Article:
Who had called for this bloody Eid? This house had no place for it, but Hamid! What did he care if somebody had lived, or somebody had died. He was filled with light inside, and hope outside. Adversities may bring all her friends along, Hamid’s exultant mind would destruct it.

Hamid goes inside and tells his grandmother – You don’t be scared amma, I would be the first to return. Don’t be scared at all.

Ameena’s heart was cursing itself. Every kid in the village was going with their fathers. Who does Hamid have for a father if not her? How can I let him go alone in the fair? What if he gets lost in that crowd? No, Ameena could not let him go like this. What a small boy, how will he be able to walk three kilometres? His legs would get ulcers. Doesn’t even have shoes. She could have gone and taken him on her shoulders for some distance, but who would then make the sevaiyaan? If she had money, she could have arranged all the ingredients and prepared it quickly. Now, she will have to take hours just to arrange the ingredients. Asking people was the only hope left. That day, she had stitched Fahiman’s cloth – had got some money in return. She had saved that money like her pride for this very Eid, but yesterday that woman came and asked for her money back, so what could she do? Even if I don’t get anything for Hamid, I’ll still need milk worth 2 Rs. Now, she has just 8 Rs. left. 3 in Hamid’s pocket, and 5 in her wallet. But, this itself is our value, and now only Allah can help. So many people will come, and everyone will want some sevaiyaan. And nobody wants to see just a little bit. Who all can she hide from? And why should she hide? This festival comes once in a year. May life pass by safely, their fate depended on this itself; may the children stay safe, these days too shall pass!

The whole village left for the fair. Hamid too went with the other kids. Sometimes, everyone would run and go ahead. Then, they would wait under a tree for the others to join them. Why are these people walking so slowly? It was as if Hamid’s legs had got wings. Could he ever be tired? They had reached the city’s border. The rich had grown their gardens on both sides of the road. Proper walls had been built. The trees had mangoes and litchees growing on them. Sometimes, a boy would pick up a stone and point at the mango. The gardener would come from inside abusing. But, the kids are separated by a wall. They are laughing heartily. What a fool we’ve made of the gardener!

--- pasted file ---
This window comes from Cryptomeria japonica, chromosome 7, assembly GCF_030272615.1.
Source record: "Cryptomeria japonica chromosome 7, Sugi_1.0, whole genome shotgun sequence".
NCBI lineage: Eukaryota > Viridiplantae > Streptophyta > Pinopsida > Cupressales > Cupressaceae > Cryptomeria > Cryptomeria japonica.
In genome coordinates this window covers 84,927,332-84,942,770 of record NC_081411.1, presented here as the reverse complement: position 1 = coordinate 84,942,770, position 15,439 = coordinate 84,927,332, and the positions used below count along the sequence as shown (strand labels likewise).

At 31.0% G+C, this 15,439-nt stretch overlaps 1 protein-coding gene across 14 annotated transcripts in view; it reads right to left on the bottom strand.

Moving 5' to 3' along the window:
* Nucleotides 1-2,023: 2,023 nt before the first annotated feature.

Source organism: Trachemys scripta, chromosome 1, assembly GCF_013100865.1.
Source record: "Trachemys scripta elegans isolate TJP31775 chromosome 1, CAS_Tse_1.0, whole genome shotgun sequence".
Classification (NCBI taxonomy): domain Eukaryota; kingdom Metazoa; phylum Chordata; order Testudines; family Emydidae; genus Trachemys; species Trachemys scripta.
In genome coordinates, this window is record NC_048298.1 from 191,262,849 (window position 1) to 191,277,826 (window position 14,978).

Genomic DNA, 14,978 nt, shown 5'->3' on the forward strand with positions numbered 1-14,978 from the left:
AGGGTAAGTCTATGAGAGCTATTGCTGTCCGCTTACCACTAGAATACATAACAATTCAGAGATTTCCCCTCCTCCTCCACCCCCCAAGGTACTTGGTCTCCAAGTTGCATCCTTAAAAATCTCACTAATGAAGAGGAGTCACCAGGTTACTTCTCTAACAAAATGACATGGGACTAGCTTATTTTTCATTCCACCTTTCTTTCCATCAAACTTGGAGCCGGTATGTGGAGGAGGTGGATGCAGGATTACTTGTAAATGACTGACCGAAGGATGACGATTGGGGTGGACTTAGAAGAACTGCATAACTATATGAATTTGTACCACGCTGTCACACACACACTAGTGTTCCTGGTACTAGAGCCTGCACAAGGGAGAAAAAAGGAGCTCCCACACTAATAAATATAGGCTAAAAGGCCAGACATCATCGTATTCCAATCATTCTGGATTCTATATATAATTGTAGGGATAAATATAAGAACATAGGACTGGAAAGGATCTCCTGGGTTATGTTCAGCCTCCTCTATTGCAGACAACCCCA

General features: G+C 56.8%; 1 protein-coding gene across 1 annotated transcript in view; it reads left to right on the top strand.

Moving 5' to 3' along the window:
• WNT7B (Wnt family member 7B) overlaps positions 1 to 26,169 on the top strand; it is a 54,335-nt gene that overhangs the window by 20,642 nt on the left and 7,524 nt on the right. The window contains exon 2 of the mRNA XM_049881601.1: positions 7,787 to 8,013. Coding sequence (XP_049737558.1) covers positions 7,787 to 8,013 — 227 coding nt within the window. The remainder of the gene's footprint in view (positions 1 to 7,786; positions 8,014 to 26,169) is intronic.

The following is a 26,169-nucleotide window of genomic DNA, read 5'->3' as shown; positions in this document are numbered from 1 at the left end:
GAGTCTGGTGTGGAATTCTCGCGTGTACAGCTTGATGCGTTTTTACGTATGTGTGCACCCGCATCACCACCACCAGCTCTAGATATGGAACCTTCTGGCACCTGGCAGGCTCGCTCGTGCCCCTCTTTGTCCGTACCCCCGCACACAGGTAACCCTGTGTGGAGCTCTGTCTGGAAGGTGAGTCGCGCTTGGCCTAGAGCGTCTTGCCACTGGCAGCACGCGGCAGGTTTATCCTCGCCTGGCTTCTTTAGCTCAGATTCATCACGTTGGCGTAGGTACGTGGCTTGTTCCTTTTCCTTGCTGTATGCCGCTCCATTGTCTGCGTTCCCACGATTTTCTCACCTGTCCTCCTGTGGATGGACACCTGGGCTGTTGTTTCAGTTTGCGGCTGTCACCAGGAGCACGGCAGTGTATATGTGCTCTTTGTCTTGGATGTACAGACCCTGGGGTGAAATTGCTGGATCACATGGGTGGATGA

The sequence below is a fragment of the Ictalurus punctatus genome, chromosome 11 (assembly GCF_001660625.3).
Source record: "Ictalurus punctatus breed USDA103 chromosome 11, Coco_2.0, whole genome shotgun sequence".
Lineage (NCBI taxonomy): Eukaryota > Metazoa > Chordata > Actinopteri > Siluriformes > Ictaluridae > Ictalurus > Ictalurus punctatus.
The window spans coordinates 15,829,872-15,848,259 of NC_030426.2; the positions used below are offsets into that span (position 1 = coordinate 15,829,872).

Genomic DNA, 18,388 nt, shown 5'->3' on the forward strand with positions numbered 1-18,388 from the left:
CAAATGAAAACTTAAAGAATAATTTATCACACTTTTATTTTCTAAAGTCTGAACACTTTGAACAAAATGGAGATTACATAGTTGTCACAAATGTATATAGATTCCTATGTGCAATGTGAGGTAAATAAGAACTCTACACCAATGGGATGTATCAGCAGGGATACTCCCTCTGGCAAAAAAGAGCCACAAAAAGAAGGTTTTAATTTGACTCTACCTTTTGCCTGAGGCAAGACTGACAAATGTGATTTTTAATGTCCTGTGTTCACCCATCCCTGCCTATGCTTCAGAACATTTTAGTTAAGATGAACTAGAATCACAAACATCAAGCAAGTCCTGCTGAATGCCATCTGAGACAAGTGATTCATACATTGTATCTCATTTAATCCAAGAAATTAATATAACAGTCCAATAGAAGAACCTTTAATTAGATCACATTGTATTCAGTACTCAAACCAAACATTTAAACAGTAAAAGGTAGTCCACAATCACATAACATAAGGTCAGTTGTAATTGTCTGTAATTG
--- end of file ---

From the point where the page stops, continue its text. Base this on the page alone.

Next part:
The tall skyscrapers started coming into view. This is a court, this is a college, this is a club house. How many students must be studying in this huge college? But, these are not mere boys! These are big people. With big big moustaches. They’ve grown so old, still they are studying. What will they do by studying so much?

(…to be continued.)

Eidgah by Munshi Premchand (Part 1)

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This is one of my most favorite short stories of all times, and rightfully one of Munshi Premchand’s greatest hits. Enjoyed translating it much more than I hoped to. I apologize if I’ve offended anyone by attempting to replicate a masterpiece, but this one’s from 1933 and I can’t think of a better writing exercise than this! 

 

After 30 days of Ramzan, Eid was finally here. What a captivating, what a beautiful effect it had. The trees were unusually greener, the fields were unusually brighter, the sky was unusually sunny. Look at the sun today! How beautiful, how pretty. As if its wishing the world Eid Mubarak.

The village is so tensed today. Everyone’s preparing for Eid. Someone doesn’t have a button for their kurta, they are running to their neighbours house for some thread and needle. Someone’s shoes got tight, they are running to the oil shop to lubricate it. Let’s just all bathe our buffalos quickly! It’ll be afternoon by the time we return from the Eidgah! A three-kilometre walking distance, followed by meeting hundreds of people, it’ll be impossible to return in the afternoon.
The boys are the happiest! Someone has kept a fast till noon, some not even that. But, they were entitled to their share of happiness about going to Eidgah. The fasts were for the grown-ups, for them it was Eid.

They were waiting for it for a long time, and now it’s here. And now that it’s here, they were feeling restless about people not hurrying up to go to Eidgah. What do they care about the problems of domesticity? Whether or not there is milk and sugar for sevaiyaan (vermicelli porridge), what do they care, they know that they will eat the sevaiyaan. What do they care about why their father was running to Choudhary Kayam Ali’s place like a mad man! What do they know that, if only Choudhary would change his glasses, he’ll be able to go on his Eid pilgrim. They had the wealth of Kuber in their pockets. Again and again, they would take out their treasure and keep it back after getting their dose of happiness. Mahmoud counts his, one, two… 10… 12, he has 12 rupees. Mohsin had one, two, three… 10… 12… he has 15 rupees. They will just buy unlimited things out of this unlimited wealth – toys, sweets, flute, ball – and god only knew what else.